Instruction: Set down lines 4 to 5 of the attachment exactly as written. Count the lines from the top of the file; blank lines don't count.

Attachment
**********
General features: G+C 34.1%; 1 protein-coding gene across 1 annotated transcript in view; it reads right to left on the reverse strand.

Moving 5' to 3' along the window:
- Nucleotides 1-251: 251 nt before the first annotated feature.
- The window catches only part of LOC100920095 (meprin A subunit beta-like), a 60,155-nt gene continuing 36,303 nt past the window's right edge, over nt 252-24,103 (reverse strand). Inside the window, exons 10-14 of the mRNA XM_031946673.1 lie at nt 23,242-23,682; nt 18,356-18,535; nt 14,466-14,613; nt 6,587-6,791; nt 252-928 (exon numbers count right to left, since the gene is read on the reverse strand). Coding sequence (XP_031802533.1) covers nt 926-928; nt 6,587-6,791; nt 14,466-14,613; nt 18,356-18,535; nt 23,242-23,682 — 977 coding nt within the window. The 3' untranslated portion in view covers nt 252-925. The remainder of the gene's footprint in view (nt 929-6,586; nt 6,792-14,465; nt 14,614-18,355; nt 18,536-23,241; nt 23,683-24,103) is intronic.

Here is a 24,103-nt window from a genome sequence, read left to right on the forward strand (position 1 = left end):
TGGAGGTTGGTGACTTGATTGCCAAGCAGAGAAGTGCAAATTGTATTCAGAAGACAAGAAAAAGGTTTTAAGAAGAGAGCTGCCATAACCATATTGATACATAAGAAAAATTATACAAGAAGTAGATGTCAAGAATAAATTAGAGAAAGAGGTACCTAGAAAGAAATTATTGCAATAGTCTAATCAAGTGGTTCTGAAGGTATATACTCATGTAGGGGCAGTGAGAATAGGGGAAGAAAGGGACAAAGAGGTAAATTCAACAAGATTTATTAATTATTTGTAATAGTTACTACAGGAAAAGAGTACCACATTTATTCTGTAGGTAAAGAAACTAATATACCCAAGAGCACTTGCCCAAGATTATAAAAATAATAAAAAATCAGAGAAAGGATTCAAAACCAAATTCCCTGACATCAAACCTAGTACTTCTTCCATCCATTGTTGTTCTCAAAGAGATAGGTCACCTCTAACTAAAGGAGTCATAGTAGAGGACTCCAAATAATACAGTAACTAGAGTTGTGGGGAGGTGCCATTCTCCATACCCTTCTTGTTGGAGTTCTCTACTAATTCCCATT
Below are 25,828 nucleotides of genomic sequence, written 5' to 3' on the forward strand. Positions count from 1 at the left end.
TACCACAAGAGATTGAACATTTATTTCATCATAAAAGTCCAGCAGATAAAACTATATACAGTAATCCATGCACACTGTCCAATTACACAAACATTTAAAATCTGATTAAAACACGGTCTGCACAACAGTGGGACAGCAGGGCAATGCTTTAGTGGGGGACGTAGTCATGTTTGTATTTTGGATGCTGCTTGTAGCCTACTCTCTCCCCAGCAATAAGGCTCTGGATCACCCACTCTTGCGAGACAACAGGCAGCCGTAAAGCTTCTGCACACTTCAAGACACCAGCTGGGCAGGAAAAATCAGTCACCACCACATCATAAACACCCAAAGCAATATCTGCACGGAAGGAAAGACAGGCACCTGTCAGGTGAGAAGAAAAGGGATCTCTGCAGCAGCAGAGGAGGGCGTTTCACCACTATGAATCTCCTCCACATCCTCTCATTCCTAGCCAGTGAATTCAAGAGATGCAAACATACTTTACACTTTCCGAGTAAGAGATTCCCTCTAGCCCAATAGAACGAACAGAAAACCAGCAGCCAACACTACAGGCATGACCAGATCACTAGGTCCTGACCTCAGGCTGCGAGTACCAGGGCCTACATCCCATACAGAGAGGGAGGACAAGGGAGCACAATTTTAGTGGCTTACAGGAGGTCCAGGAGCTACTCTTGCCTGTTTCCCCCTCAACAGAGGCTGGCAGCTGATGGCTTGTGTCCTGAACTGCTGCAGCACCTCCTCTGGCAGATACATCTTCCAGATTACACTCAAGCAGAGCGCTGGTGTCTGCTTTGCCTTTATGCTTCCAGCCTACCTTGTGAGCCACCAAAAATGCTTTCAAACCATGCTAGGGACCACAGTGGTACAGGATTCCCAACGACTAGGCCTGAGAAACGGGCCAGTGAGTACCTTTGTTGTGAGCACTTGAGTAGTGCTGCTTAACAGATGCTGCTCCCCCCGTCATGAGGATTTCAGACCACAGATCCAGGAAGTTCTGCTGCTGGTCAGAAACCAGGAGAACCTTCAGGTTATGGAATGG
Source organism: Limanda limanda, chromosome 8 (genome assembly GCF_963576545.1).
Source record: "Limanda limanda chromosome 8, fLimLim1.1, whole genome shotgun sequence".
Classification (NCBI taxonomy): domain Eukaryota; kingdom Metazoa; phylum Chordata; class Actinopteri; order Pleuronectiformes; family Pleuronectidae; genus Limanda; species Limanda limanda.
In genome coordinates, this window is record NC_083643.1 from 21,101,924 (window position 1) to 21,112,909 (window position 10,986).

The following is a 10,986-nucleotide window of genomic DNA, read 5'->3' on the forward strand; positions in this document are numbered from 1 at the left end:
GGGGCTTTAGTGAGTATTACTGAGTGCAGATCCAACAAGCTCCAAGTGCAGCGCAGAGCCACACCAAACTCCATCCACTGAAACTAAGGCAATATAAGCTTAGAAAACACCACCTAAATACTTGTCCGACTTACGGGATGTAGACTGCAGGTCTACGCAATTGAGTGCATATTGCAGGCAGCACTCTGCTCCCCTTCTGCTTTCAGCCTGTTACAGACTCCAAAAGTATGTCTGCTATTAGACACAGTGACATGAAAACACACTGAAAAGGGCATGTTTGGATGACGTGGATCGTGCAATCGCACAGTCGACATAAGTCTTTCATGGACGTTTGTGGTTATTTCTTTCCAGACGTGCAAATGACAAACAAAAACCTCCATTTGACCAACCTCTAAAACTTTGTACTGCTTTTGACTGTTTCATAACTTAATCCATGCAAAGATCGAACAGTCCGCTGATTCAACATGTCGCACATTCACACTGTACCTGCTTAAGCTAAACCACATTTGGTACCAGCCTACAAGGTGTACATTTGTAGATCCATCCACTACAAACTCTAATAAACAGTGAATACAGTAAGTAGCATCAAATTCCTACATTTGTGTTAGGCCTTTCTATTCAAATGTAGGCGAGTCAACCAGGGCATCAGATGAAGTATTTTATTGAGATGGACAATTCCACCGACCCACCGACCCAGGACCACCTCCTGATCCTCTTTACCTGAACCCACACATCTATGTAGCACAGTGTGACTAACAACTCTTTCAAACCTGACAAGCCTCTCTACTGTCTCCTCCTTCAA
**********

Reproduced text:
- The window catches only part of LOC100920095 (meprin A subunit beta-like), a 60,155-nt gene continuing 36,303 nt past the window's right edge, over nt 252-24,103 (reverse strand). Inside the window, exons 10-14 of the mRNA XM_031946673.1 lie at nt 23,242-23,682; nt 18,356-18,535; nt 14,466-14,613; nt 6,587-6,791; nt 252-928 (exon numbers count right to left, since the gene is read on the reverse strand). Coding sequence (XP_031802533.1) covers nt 926-928; nt 6,587-6,791; nt 14,466-14,613; nt 18,356-18,535; nt 23,242-23,682 — 977 coding nt within the window. The 3' untranslated portion in view covers nt 252-925. The remainder of the gene's footprint in view (nt 929-6,586; nt 6,792-14,465; nt 14,614-18,355; nt 18,536-23,241; nt 23,683-24,103) is intronic.

Here is a 24,103-nt window from a genome sequence, read left to right on the forward strand (position 1 = left end):